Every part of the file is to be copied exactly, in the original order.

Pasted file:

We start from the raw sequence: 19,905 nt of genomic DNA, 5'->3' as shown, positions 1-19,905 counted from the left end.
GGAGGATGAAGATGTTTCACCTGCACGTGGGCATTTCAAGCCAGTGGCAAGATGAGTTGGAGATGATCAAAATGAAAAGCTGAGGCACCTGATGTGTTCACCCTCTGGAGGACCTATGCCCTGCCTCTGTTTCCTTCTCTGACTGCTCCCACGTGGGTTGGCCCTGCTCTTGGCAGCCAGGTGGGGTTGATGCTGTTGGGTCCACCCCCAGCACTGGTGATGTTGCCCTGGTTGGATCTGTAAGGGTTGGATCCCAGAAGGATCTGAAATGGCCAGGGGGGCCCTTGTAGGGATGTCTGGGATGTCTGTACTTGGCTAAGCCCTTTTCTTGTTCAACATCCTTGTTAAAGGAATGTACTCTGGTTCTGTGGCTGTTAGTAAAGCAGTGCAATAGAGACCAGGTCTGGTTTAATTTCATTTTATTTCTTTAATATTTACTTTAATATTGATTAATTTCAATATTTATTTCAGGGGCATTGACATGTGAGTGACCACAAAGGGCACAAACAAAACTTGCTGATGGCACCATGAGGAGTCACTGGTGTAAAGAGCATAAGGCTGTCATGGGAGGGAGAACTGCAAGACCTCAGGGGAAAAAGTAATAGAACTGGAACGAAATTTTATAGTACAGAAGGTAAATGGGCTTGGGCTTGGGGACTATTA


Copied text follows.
We start from the raw sequence: 19,905 nt of genomic DNA, 5'->3' as shown, positions 1-19,905 counted from the left end.
GGAGGATGAAGATGTTTCACCTGCACGTGGGCATTTCAAGCCAGTGGCAAGATGAGTTGGAGATGATCAAAATGAAAAGCTGAGGCACCTGATGTGTTCACCCTCTGGAGGACCTATGCCCTGCCTCTGTTTCCTTCTCTGACTGCTCCCACGTGGGTTGGCCCTGCTCTTGGCAGCCAGGTGGGGTTGATGCTGTTGGGTCCACCCCCAGCACTGGTGATGTTGCCCTGGTTGGATCTGTAAGGGTTGGATCCCAGAAGGATCTGAAATGGCCAGGGGGGCCCTTGTAGGGATGTCTGGGATGTCTGTACTTGGCTAAGCCCTTTTCTTGTTCAACATCCTTGTTAAAGGAATGTACTCTGGTTCTGTGGCTGTTAGTAAAGCAGTGCAATAGAGACCAGGTCTGGTTTAATTTCATTTTATTTCTTTAATATTTACTTTAATATTGATTAATTTCAATATTTATTTCAGGGGCATTGACATGTGAGTGACCACAAAGGGCACAAACAAAACTTGCTGATGGCACCATGAGGAGTCACTGGTGTAAAGAGCATAAGGCTGTCATGGGAGGGAGAACTGCAAGACCTCAGGGGAAAAAGTAATAGAACTGGAACGAAATTTTATAGTACAGAAGGTAAATGGGCTTGGGCTTGGGGACTATTA